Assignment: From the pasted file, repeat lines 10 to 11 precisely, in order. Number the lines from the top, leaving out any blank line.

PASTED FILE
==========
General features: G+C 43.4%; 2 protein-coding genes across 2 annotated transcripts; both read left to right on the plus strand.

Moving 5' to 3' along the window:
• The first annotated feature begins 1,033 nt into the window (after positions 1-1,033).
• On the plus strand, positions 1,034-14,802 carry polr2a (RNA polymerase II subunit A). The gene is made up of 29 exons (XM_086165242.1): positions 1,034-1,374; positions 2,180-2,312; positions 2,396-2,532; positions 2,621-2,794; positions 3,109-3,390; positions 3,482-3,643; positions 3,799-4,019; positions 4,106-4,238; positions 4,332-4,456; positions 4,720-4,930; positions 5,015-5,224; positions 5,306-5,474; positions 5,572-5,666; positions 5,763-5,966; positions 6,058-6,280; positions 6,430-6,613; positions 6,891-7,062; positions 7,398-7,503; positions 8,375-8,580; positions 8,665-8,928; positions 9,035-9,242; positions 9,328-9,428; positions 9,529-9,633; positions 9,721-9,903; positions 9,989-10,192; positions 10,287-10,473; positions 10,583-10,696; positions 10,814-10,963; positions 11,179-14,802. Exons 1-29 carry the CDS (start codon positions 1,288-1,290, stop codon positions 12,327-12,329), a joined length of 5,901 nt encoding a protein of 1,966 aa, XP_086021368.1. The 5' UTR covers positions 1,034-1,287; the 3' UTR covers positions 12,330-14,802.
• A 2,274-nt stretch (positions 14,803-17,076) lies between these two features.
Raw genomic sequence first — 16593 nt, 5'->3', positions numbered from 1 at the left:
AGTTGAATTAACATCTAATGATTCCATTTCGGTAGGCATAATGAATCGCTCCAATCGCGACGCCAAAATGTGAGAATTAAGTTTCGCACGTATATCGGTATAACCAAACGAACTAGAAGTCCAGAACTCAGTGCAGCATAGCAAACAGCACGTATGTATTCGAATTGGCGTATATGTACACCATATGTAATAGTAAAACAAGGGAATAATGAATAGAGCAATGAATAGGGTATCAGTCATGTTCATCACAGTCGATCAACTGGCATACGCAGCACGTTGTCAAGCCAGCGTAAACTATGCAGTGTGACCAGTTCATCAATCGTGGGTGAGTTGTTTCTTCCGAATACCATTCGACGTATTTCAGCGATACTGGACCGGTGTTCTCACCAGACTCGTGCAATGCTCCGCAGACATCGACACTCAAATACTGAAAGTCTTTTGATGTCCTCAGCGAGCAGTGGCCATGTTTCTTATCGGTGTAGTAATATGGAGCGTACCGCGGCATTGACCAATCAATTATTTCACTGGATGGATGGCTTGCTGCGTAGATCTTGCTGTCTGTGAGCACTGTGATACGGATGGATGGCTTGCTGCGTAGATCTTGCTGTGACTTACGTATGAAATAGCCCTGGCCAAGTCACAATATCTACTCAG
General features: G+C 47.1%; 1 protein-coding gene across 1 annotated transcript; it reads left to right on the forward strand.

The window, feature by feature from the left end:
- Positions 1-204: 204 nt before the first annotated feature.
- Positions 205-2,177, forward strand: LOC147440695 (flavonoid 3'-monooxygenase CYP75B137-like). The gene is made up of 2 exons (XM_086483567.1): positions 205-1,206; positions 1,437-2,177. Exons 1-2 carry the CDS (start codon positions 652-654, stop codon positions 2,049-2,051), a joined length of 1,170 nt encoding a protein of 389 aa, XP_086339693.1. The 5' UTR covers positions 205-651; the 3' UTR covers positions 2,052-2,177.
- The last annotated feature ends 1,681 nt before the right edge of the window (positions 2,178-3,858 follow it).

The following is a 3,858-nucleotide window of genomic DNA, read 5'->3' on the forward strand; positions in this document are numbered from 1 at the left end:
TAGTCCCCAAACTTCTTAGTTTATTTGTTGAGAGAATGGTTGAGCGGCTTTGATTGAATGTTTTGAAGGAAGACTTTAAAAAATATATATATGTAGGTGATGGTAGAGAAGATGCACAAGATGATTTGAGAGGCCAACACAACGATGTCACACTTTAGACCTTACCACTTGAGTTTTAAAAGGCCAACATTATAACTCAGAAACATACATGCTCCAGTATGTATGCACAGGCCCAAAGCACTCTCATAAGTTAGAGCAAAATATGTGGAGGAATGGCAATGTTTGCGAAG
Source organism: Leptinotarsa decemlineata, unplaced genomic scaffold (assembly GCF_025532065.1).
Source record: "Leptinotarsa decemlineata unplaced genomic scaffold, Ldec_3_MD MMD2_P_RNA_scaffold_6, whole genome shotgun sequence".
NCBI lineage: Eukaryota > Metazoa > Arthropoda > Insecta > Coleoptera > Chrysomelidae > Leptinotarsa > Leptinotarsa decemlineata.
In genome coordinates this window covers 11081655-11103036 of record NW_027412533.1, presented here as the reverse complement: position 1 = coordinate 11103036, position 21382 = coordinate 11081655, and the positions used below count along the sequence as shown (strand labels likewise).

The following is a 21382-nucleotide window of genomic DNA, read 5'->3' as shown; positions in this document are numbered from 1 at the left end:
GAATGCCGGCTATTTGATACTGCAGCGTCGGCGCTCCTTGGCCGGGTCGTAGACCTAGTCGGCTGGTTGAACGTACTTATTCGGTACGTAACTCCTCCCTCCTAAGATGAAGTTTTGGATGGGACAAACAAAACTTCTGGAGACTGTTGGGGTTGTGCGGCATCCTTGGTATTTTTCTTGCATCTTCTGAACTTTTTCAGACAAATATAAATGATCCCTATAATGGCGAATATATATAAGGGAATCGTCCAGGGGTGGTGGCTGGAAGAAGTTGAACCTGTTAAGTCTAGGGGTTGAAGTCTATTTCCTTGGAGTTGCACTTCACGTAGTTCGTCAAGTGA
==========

- Positions 1-204: 204 nt before the first annotated feature.
- Positions 205-2,177, forward strand: LOC147440695 (flavonoid 3'-monooxygenase CYP75B137-like). The gene is made up of 2 exons (XM_086483567.1): positions 205-1,206; positions 1,437-2,177. Exons 1-2 carry the CDS (start codon positions 652-654, stop codon positions 2,049-2,051), a joined length of 1,170 nt encoding a protein of 389 aa, XP_086339693.1. The 5' UTR covers positions 205-651; the 3' UTR covers positions 2,052-2,177.